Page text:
Featured Research

from universities, journals, and other organizations

Second plant pathway could improve nutrition, biofuel production

Date:
April 3, 2010
Source:
Purdue University
Summary:
Scientists have defined a hidden second option plants have for making an essential amino acid that could be the first step in boosting plants' nutritional value and improving biofuel production potential.

Purdue University scientists have defined a hidden second option plants have for making an essential amino acid that could be the first step in boosting plants' nutritional value and improving biofuel production potential.

Related Articles


The amino acid phenylalanine is required to build proteins and is a precursor for more than 8,000 other compounds essential to plants, including lignin, which allows plants to stand upright but acts as a barrier in the production of cellulosic ethanol.

It had been believed that plants could use two pathways to create phenylalanine. Natalia Dudareva, a professor of horticulture, and Hiroshi Maeda, a postdoctoral researcher in Dudareva's laboratory, have confirmed that while plants predominantly use one pathway, they have another at their disposal. The existence of this second pathway might one day allow scientists to increase a plant's production of the essential amino acid. Their research was published in the early online version of the journal Plant Cell.

"That would allow us to increase the nutritional value of some food," Maeda said. "But also by increasing these compounds, the plants would be better able to protect themselves from changes in the environment."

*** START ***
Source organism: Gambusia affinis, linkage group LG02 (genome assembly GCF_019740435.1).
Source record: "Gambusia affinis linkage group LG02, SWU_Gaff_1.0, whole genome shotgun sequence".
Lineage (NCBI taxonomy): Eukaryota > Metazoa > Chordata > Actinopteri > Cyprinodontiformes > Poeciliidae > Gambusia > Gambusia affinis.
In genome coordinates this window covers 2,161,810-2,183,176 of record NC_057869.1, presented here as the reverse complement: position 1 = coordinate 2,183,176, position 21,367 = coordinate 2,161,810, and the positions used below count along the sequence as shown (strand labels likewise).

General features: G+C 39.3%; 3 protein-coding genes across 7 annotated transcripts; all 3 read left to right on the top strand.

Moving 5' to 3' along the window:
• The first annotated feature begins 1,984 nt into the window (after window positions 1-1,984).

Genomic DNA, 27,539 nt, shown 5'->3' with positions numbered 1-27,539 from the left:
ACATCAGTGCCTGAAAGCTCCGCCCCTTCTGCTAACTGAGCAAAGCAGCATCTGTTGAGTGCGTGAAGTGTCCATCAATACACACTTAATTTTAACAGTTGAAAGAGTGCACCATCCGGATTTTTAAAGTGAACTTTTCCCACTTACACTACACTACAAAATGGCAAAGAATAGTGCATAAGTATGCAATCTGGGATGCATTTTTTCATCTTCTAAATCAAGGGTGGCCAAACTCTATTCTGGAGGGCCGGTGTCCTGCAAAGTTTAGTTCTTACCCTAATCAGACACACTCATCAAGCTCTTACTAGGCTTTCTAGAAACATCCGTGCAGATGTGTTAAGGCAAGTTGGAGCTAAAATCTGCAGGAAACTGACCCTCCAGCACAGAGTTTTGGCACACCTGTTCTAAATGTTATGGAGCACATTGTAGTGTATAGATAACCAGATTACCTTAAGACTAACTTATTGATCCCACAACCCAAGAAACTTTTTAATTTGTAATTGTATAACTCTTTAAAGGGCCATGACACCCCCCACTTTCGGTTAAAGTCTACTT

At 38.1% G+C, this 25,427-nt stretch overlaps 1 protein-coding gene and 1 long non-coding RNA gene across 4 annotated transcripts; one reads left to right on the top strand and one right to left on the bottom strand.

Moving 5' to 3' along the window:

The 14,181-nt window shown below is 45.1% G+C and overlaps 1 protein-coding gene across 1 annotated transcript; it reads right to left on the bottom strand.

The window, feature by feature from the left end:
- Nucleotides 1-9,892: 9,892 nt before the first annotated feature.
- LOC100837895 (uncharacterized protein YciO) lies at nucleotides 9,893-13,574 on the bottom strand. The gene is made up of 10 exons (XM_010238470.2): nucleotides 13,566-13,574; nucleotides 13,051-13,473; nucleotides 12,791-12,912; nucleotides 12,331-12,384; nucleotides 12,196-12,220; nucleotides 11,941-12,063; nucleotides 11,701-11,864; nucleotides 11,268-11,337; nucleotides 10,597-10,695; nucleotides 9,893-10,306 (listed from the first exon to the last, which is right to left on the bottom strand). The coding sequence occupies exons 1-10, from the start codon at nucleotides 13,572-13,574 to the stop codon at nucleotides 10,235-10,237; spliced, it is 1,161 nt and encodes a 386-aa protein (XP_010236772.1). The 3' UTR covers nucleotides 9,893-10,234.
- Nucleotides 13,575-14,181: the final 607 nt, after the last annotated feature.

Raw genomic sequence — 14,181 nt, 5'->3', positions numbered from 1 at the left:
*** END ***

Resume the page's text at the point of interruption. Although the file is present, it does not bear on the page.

Maeda added that reducing phenylalanine could lead to a reduction of lignin in plants, which would improve digestibility of cellulosic materials for ethanol production.

Phenylalanine is one of the few essential amino acids that humans and animals cannot synthesize, so it must come from plants. It is produced when sugars enter a plant's shikimate pathway, which creates a link between the processing of sugars and the generation of aromatic compounds. The next steps had not been known until now, and were thought to involve one of two proposed routes -- the phenylpyruvate or arogenate pathways.

Dudareva and Maeda found a gene responsible for phenylalanine production, and suppression of the gene expression knocked out 80 percent of the phenylalanine content in petunias. The hypothesis was that the gene suppression would act like a clogged pipe, creating an abundance of compounds that would have later become phenylalanine in a normal plant.

But that's not what happened.

"These plants knew that the last step of phenylalanine production was down and slowed the first steps," Dudareva said.

Maeda said the plant created some sort of feedback mechanism that slowed down the entry point of the shikimate pathway.

Dudareva and Maeda wanted to see what would happen if they forced the shikimate pathway to function, so they gave the petunias shikimic acid. The plants were flooded with the upstream compounds as expected, but since they could not use the usual arogenate pathway to convert them to phenylalanine, they used another path that scientists had only theorized existed.

"What this tells us is this other pathway could be active under certain conditions," Dudareva said.

Understanding how the pathways work is a first step in finding ways to increase phenylalanine for boosting nutritional values of foods, or decreasing it, which may help in biofuel production.

Dudareva and Maeda will next try to determine how the plant creates feedback to the shikimate pathway. Disrupting that feedback could lead to an abundant production of phenylalanine in plants. The National Science Foundation funded the research.


Story Source: